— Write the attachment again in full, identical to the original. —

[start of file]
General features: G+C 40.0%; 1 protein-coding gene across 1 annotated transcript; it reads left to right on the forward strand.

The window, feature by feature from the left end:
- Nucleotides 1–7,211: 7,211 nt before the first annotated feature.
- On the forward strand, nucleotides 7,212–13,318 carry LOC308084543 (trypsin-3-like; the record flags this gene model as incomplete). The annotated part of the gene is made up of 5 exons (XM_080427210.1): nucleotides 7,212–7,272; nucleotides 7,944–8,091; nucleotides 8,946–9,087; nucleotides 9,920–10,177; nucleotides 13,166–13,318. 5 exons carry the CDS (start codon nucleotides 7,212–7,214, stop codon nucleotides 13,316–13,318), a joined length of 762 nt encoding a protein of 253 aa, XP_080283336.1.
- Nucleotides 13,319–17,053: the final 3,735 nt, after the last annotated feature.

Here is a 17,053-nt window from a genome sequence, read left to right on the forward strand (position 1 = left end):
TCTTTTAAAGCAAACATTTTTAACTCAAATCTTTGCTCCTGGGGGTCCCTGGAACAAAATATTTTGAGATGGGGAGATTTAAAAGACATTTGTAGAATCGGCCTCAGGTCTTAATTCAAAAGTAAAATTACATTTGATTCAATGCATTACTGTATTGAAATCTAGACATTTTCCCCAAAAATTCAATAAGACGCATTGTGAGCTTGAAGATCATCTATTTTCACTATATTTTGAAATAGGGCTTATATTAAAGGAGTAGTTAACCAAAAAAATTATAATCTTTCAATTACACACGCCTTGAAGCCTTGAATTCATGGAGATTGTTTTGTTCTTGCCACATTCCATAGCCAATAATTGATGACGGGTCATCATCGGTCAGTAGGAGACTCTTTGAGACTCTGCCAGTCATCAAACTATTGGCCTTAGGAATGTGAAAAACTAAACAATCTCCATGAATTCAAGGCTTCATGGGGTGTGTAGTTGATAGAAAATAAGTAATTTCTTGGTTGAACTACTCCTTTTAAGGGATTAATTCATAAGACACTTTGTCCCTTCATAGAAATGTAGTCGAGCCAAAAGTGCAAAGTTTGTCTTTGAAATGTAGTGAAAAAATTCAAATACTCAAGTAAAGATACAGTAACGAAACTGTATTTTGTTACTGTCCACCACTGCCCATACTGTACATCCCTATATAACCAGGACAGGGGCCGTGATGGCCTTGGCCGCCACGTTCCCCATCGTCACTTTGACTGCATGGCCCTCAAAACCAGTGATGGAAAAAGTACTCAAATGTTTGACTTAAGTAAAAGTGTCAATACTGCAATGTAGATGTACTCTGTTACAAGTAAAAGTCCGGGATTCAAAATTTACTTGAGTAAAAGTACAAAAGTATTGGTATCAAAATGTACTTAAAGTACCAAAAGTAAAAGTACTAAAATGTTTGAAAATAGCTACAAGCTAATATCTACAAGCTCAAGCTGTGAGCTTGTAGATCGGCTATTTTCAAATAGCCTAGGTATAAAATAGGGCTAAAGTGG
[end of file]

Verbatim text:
General features: G+C 40.0%; 1 protein-coding gene across 1 annotated transcript; it reads left to right on the forward strand.

The window, feature by feature from the left end:
- Nucleotides 1–7,211: 7,211 nt before the first annotated feature.
- On the forward strand, nucleotides 7,212–13,318 carry LOC308084543 (trypsin-3-like; the record flags this gene model as incomplete). The annotated part of the gene is made up of 5 exons (XM_080427210.1): nucleotides 7,212–7,272; nucleotides 7,944–8,091; nucleotides 8,946–9,087; nucleotides 9,920–10,177; nucleotides 13,166–13,318. 5 exons carry the CDS (start codon nucleotides 7,212–7,214, stop codon nucleotides 13,316–13,318), a joined length of 762 nt encoding a protein of 253 aa, XP_080283336.1.
- Nucleotides 13,319–17,053: the final 3,735 nt, after the last annotated feature.

Here is a 17,053-nt window from a genome sequence, read left to right on the forward strand (position 1 = left end):
TCTTTTAAAGCAAACATTTTTAACTCAAATCTTTGCTCCTGGGGGTCCCTGGAACAAAATATTTTGAGATGGGGAGATTTAAAAGACATTTGTAGAATCGGCCTCAGGTCTTAATTCAAAAGTAAAATTACATTTGATTCAATGCATTACTGTATTGAAATCTAGACATTTTCCCCAAAAATTCAATAAGACGCATTGTGAGCTTGAAGATCATCTATTTTCACTATATTTTGAAATAGGGCTTATATTAAAGGAGTAGTTAACCAAAAAAATTATAATCTTTCAATTACACACGCCTTGAAGCCTTGAATTCATGGAGATTGTTTTGTTCTTGCCACATTCCATAGCCAATAATTGATGACGGGTCATCATCGGTCAGTAGGAGACTCTTTGAGACTCTGCCAGTCATCAAACTATTGGCCTTAGGAATGTGAAAAACTAAACAATCTCCATGAATTCAAGGCTTCATGGGGTGTGTAGTTGATAGAAAATAAGTAATTTCTTGGTTGAACTACTCCTTTTAAGGGATTAATTCATAAGACACTTTGTCCCTTCATAGAAATGTAGTCGAGCCAAAAGTGCAAAGTTTGTCTTTGAAATGTAGTGAAAAAATTCAAATACTCAAGTAAAGATACAGTAACGAAACTGTATTTTGTTACTGTCCACCACTGCCCATACTGTACATCCCTATATAACCAGGACAGGGGCCGTGATGGCCTTGGCCGCCACGTTCCCCATCGTCACTTTGACTGCATGGCCCTCAAAACCAGTGATGGAAAAAGTACTCAAATGTTTGACTTAAGTAAAAGTGTCAATACTGCAATGTAGATGTACTCTGTTACAAGTAAAAGTCCGGGATTCAAAATTTACTTGAGTAAAAGTACAAAAGTATTGGTATCAAAATGTACTTAAAGTACCAAAAGTAAAAGTACTAAAATGTTTGAAAATAGCTACAAGCTAATATCTACAAGCTCAAGCTGTGAGCTTGTAGATCGGCTATTTTCAAATAGCCTAGGTATAAAATAGGGCTAAAGTGG